"Given the date compiled by the police department and the anecdotal evidence provide by those who live in the neighborhood, Club Chocolate City has shown to not be one of those committed neighbors dedicated to making this a better place to live," he said. "Given that, it makes sense that some of the chronic issues allowed to exist in and around the lounge would begin to decrease when it closes."
"I think it's pretty telling that the liquor board decided they needed to suspend the liquor license even though Club Chocolate City had already agreed that it would voluntarily give it up only a month later," said Michael Clarke, another neighborhood resident.
Some on-line reactions (on Capitol Hill Seattle and in Slog, The Stranger's blog) to the club's losing its liquor license suggested that the business was targeted because it caters to a predominately African-American clientele. Taylor said he's well familiar with that point of view but counters with the simple fact that a high level of criminal activity has been taking place adjacent to the club for many years.
"I'm sure the owners made an effort, but it wasn't successful," he said. "So the next question was, 'What's to be done?' Many people in the neighborhood feel uncomfortable walking on this street. I don't see that there was another way to address this issue."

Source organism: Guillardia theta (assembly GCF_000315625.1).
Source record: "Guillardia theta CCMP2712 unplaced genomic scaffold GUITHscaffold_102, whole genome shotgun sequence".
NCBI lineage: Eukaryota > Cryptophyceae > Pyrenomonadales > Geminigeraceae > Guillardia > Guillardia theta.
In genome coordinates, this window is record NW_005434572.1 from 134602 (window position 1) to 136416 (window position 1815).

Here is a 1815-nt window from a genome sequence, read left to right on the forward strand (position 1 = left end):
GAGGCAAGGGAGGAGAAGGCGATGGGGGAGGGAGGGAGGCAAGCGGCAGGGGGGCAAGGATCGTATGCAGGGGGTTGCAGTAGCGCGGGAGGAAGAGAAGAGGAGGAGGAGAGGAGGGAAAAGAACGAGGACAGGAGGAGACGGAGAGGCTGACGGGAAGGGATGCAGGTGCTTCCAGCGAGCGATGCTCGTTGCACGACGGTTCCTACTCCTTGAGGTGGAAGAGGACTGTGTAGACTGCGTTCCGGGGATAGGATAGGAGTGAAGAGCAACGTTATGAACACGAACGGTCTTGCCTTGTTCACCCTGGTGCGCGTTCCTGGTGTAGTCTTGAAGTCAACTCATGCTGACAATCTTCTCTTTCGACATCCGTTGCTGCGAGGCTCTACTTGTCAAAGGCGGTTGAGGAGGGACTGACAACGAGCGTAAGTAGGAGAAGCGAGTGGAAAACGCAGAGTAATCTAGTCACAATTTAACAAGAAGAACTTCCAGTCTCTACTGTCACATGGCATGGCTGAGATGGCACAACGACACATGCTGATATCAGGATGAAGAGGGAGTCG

Regarding those chronic problems (some of which are regularly described in this paper's police blotter), Taylor said part of the issue has had to do with just who is responsible for reacting to them. Some bar owners maintain that their responsibility ends at their front door and thus are not responsible for things that happen on the sidewalk adjacent to their business. Taylor thinks that Parker was genuinely concerned about the club's public safety issues but was unable to solve them.
Taylor doesn't see Chocolate City's liquor license loss as a panacea to the 20th and Madison's crime issues. He pointed out that when the large, mixed-use Safeway development was built across the street a few years ago, the loitering issues at that property disappeared for roughly a week.
Everyone is speculating as to what will happen in and around the street," Taylor said. "We shall have to see."
As for what's next for the property, the neighborhood is more than curious about what could occupy the space next. However, if rumors that Deano's Grocery, located in the same building, is planning to relocate prove correct, the odds of the property being sold or redeveloped would seem to increase. A mixed-use project slated for the site went through the city's design review process more than a year ago and has not moved forward. It is also self-evident that the under used and arguable dilapidated property is attractive to developers. Dean Falls, who owns the property, was unable to be reached by press time.
"No past efforts have proved successful here," Taylor said. "The problems - the continuing presence of drugs and prostitution, as well as occasional shootings, do leave residents intimidated at night. It's clear there are issues related to the bar, but Club Chocolate City is not the only issue."
Doug Schwartz is the editor of the Capitol Hill Times. He can be reached at firstname.lastname@example.org or 461-1308.